Jazz will need to go on beyond the passing of the classic “greats” and continue sculpting its own relevant identity whilst earning a living. Schaerer felt supported by some promoters learning that, “It’s not only our job to build up our career but it’s also that everybody is interested in having a future generation of active people.”

“We are a community, we are coming from the same place” Stefan Rusconi

What became achingly clear was the wall of work that faces these artists on a daily basis and that as they’d been given this break away from emails, calls, rehearsals, travelling, organising, etc, they were keen to squeeze every drop of tangible use out of the time with little patience for anything deemed irrelevant. Although Take Five is an extremely organised and detailed affair, thanks in part to the sterling work of Martel Ollerenshaw, it also tried to be flexible. So when the Swiss crew stood up to say they wanted time to simply hang out to share concepts, contacts and knowledge with each other, they were given it.

Something I was most struck by was the honesty with which the artists spoke to me about issues they were facing. Somehow the bombardment of information along with the intimate environment and maybe the odd glass of wine had enabled them to face up to their personal challenges: do they follow their business head or artistic heart, how can they deal with the amount they should be doing whilst having focused rehearsal/practise days, or time for their family, what step should they take next?

A Tribe Called Swiss

On the last day there was an extraordinary jam session led by one of the UK’s most exquisite saxophonists, John Surman. And there was an impromptu game of “football-piggy-in-the-middle”. It was actually in the kick about that I most clearly saw a key triumph of Take Five: the founding of a connected, bonded and inspired group. Let’s call it, A Tribe Called Swiss. Without exception each artist echoed Stefan Rusconi’s sentiment, “I knew all of them at least by name, but it’s been great to meet the other musicians. Also, to see we are a community, we are coming from the same place.”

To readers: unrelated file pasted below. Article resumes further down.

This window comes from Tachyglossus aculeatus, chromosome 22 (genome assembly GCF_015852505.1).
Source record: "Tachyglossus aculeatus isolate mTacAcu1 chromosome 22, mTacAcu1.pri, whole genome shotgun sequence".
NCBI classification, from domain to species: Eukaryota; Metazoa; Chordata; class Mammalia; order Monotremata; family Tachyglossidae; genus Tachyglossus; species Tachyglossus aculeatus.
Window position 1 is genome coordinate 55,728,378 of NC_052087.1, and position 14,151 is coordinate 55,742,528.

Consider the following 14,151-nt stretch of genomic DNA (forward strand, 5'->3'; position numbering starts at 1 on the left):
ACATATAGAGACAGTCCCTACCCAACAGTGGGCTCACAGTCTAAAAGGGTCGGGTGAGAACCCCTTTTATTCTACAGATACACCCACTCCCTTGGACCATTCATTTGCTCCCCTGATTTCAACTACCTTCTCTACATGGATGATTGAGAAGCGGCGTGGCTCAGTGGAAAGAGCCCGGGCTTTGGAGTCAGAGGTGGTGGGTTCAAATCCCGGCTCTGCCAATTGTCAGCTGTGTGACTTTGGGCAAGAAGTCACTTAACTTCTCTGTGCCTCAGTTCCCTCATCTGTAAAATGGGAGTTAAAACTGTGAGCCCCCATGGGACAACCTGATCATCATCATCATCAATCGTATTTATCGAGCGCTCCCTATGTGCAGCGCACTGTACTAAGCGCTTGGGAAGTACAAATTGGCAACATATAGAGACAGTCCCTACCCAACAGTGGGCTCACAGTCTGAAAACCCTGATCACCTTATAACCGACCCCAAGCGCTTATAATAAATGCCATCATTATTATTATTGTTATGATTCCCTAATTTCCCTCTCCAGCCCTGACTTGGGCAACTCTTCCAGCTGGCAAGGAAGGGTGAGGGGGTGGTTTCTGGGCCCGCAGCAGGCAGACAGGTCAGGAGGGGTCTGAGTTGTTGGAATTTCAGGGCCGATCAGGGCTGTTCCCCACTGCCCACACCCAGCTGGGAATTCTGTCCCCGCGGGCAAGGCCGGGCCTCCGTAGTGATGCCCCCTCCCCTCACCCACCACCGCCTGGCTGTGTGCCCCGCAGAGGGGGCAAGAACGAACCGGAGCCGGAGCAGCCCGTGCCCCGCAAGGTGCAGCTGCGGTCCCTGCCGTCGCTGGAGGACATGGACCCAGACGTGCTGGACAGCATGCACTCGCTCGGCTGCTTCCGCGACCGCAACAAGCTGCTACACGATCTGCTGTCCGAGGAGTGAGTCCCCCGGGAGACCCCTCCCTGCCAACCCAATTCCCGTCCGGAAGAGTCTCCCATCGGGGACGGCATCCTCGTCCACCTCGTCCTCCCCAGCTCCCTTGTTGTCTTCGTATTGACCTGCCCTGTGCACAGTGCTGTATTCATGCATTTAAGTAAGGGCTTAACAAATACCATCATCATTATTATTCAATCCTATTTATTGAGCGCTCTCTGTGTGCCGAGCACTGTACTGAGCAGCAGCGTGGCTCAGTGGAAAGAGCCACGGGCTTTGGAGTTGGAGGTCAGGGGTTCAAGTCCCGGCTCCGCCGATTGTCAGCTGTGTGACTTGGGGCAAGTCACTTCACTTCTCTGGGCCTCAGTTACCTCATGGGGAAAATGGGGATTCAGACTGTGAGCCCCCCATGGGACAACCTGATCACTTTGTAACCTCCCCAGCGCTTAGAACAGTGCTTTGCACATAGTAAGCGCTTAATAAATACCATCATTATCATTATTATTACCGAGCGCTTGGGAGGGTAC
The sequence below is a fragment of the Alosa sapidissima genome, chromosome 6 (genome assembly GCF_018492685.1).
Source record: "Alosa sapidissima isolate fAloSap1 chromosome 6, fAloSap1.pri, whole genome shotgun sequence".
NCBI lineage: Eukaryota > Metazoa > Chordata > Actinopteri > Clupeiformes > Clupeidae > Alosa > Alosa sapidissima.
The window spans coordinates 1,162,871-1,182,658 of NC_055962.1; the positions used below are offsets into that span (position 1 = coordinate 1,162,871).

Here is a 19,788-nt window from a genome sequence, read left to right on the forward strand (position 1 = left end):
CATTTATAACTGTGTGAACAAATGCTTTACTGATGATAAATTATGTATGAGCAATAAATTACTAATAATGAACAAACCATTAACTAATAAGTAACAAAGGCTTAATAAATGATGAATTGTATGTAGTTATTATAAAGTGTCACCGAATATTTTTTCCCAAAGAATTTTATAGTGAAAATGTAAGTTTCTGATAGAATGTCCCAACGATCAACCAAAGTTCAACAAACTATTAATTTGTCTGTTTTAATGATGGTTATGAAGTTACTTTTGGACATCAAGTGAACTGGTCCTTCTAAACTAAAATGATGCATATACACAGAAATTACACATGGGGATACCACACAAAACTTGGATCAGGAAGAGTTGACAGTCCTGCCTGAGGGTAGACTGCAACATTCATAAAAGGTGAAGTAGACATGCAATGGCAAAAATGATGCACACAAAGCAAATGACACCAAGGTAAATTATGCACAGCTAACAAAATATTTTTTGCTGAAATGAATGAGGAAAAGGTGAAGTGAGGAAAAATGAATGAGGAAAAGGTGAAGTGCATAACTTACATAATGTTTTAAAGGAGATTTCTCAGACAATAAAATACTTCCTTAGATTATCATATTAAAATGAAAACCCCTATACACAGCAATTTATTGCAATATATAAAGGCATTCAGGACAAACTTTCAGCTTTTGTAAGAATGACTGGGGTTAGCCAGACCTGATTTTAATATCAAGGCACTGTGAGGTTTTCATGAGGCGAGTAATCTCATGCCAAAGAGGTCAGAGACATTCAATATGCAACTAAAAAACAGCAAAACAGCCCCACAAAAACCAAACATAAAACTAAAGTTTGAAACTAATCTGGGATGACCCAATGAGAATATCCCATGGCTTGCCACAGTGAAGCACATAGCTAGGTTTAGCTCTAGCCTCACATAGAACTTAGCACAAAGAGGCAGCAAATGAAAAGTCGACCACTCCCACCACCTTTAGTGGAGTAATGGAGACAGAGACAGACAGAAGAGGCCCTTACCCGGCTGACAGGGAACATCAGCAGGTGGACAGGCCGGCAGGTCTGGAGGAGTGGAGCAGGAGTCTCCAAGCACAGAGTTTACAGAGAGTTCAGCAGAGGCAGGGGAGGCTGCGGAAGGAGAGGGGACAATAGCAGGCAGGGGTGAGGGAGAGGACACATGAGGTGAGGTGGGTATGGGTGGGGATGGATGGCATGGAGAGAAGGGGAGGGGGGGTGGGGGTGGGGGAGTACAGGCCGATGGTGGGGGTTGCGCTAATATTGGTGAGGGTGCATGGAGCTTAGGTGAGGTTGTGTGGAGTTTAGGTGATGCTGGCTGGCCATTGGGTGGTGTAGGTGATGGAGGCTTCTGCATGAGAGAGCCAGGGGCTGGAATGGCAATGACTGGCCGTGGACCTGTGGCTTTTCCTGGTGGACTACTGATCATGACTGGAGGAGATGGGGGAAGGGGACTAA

Take Five can shake things up and it will take a while for the musicians to digest it all. I agreed with Rusconi when he said, “We need to be proud of what we’re doing. Swiss music is the new thing – chaotic, strange but rooted too.” Now all they need to do is buck the Swiss trend and force the spotlight onto themselves. As John Surman noted after their music session together, “I won’t forget you guys in a hurry,”  and if they utilise their newly found esprit de corps, they stand a chance of the music world saying the same thing.

Take 5 Switzerland website

Rusconi et Preisig créent l’événement Cully Jazz Festival

Le projet était audacieux et deux des musiciens de jazz suisse les plus aventureux du moment ont relevé le défi. En janvier dernier le violoniste Tobias Preisig et le pianiste Stefan Rusconi ont investi le temple protestant de Cully pendant trois jours pour préparer une création. Trois mois et quelques répétions plus tard, ils sont de retour dans le cadre Cully Jazz Festival. Samedi 14 avril 2012, à 18 h, alors que le public est sagement assis sur les bancs du parterre de l’église, ils s’installent au balcon, invisibles d’en bas. Une drôle d’idée? “C’est le concept de base de la musique d’église, s’exclame un peu avant le concert Stefan Rusconi, ne pas voir les musiciens permet de mieux se concentrer sur les sons et, dans un contexte religieux, de se rapprocher de Dieu“.

Les deux musiciens complices ont quant à eux choisi d’expérimenter. Tobias Preisig tire des sons étonnants de son violon avec lequel il semble danser et frappe parfois de son pied droit une caisse-tambour posée au sol. Stefan Rusconi tente de dompter le vieil orgue du temple. La vidéo ci-dessous montre le tout premier morceau du concert. Le public, en bas, est encore un peu déconcerté par cette prestation “à l’aveugle”. Après quelques morceaux il est conquis et se met à applaudir à tout rompre. A signaler également l’apparition de la chanteuse Evelinn Trouble dans un gospel fort peu orthodoxe en final. Un autre moment intense de cette prestation malheureusement non-filmable vu le manque de lumière.